Iqbal became a debt slave at an early age in Pakistan, for the owner of a rug factory who then sold him on. In 2000, he received The World's Children's Honorary Award 2000 posthumously, for his struggle for the rights of debt slave children.
Iqbal was around 5 or 6 when he started working in the carpet factory. He worked from early morning until evening and was often treated badly. When his mother Anayat needs money for an operation, she took out a loan from a carpet factory owner. The loan, or ‘peshgi’, was in Iqbal’s name. That means that Iqbal owes Ghullah the 5000 rupees (100 US dollars) that his mother’s operation cost. Now Iqbal was a debt slave and the factory owner was in charge of his life.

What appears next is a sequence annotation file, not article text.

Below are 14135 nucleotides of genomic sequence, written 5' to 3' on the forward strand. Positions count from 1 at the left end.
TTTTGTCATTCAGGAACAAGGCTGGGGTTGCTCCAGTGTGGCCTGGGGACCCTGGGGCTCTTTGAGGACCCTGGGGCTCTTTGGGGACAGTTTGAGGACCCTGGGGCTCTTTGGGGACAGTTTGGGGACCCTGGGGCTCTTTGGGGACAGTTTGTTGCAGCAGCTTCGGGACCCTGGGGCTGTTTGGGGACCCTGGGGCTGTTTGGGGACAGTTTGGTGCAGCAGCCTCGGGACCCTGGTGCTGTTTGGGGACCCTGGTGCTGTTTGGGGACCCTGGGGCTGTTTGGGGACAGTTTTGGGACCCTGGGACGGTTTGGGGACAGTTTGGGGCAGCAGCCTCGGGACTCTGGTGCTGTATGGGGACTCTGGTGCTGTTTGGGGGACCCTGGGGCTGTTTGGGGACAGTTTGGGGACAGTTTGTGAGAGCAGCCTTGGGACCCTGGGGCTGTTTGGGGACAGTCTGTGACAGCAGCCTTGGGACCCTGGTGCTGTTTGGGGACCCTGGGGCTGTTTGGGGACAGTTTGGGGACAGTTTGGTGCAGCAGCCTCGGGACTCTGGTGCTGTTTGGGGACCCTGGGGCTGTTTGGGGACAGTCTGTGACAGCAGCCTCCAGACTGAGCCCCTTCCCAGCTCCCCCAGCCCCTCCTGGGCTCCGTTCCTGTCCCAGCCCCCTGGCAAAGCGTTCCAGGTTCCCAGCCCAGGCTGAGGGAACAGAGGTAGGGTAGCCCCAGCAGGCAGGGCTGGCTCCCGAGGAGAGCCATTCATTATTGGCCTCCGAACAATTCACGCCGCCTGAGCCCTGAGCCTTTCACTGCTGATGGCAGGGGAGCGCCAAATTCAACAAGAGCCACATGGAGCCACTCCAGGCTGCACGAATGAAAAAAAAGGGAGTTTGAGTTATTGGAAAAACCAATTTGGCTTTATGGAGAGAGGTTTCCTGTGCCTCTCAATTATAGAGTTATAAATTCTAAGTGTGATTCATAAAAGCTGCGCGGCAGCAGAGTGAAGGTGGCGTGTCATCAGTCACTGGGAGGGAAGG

Five years later, Iqbal was liberated from debt slavery. He started attending the Bonded Labour Liberation Front (BLLF) school. Iqbal talked to his friends who worked at carpet factories and spoke at meetings. He gave many carpet worker children the courage to leave their owners. The owners threatened Iqbal who, after receiving an award in the USA, was murdered on 16 April 1995.
Today, Iqbal is a symbol for the fight against harmful child labour and slavery all over the world.
Learn more about Iqbal in the Globe Magazine from 2009.
Download the graphic story about Iqbal’s life here
Text: Magnus Bergmar